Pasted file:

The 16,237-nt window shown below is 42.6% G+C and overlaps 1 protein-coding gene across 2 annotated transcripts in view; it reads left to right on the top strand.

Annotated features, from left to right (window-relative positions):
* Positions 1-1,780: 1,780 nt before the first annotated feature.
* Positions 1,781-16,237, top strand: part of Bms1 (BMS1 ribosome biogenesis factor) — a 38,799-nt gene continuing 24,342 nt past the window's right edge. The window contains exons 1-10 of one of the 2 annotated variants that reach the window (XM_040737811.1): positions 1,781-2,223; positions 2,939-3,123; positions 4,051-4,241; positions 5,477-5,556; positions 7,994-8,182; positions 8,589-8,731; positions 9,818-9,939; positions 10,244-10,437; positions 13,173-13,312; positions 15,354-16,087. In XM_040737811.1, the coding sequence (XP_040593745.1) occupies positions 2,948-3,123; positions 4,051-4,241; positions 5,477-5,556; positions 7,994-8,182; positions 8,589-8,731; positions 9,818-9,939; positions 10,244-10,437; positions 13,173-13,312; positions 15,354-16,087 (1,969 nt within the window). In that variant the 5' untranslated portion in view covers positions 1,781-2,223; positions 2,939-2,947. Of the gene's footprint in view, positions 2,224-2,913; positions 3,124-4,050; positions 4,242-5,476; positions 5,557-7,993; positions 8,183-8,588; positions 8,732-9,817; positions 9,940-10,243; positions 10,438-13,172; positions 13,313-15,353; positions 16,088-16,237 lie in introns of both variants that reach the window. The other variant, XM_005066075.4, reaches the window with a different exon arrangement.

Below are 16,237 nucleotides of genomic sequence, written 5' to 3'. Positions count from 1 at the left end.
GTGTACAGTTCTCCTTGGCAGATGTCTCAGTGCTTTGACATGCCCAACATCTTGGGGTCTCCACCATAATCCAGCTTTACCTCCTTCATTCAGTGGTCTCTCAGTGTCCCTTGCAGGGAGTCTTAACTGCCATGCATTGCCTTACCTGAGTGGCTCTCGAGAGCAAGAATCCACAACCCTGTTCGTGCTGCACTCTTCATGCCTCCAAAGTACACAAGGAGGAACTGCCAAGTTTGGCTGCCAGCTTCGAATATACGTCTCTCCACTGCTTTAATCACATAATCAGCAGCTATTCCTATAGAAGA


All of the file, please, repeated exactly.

The 16,237-nt window shown below is 42.6% G+C and overlaps 1 protein-coding gene across 2 annotated transcripts in view; it reads left to right on the top strand.

Annotated features, from left to right (window-relative positions):
* Positions 1-1,780: 1,780 nt before the first annotated feature.
* Positions 1,781-16,237, top strand: part of Bms1 (BMS1 ribosome biogenesis factor) — a 38,799-nt gene continuing 24,342 nt past the window's right edge. The window contains exons 1-10 of one of the 2 annotated variants that reach the window (XM_040737811.1): positions 1,781-2,223; positions 2,939-3,123; positions 4,051-4,241; positions 5,477-5,556; positions 7,994-8,182; positions 8,589-8,731; positions 9,818-9,939; positions 10,244-10,437; positions 13,173-13,312; positions 15,354-16,087. In XM_040737811.1, the coding sequence (XP_040593745.1) occupies positions 2,948-3,123; positions 4,051-4,241; positions 5,477-5,556; positions 7,994-8,182; positions 8,589-8,731; positions 9,818-9,939; positions 10,244-10,437; positions 13,173-13,312; positions 15,354-16,087 (1,969 nt within the window). In that variant the 5' untranslated portion in view covers positions 1,781-2,223; positions 2,939-2,947. Of the gene's footprint in view, positions 2,224-2,913; positions 3,124-4,050; positions 4,242-5,476; positions 5,557-7,993; positions 8,183-8,588; positions 8,732-9,817; positions 9,940-10,243; positions 10,438-13,172; positions 13,313-15,353; positions 16,088-16,237 lie in introns of both variants that reach the window. The other variant, XM_005066075.4, reaches the window with a different exon arrangement.

Below are 16,237 nucleotides of genomic sequence, written 5' to 3'. Positions count from 1 at the left end.
GTGTACAGTTCTCCTTGGCAGATGTCTCAGTGCTTTGACATGCCCAACATCTTGGGGTCTCCACCATAATCCAGCTTTACCTCCTTCATTCAGTGGTCTCTCAGTGTCCCTTGCAGGGAGTCTTAACTGCCATGCATTGCCTTACCTGAGTGGCTCTCGAGAGCAAGAATCCACAACCCTGTTCGTGCTGCACTCTTCATGCCTCCAAAGTACACAAGGAGGAACTGCCAAGTTTGGCTGCCAGCTTCGAATATACGTCTCTCCACTGCTTTAATCACATAATCAGCAGCTATTCCTATAGAAGA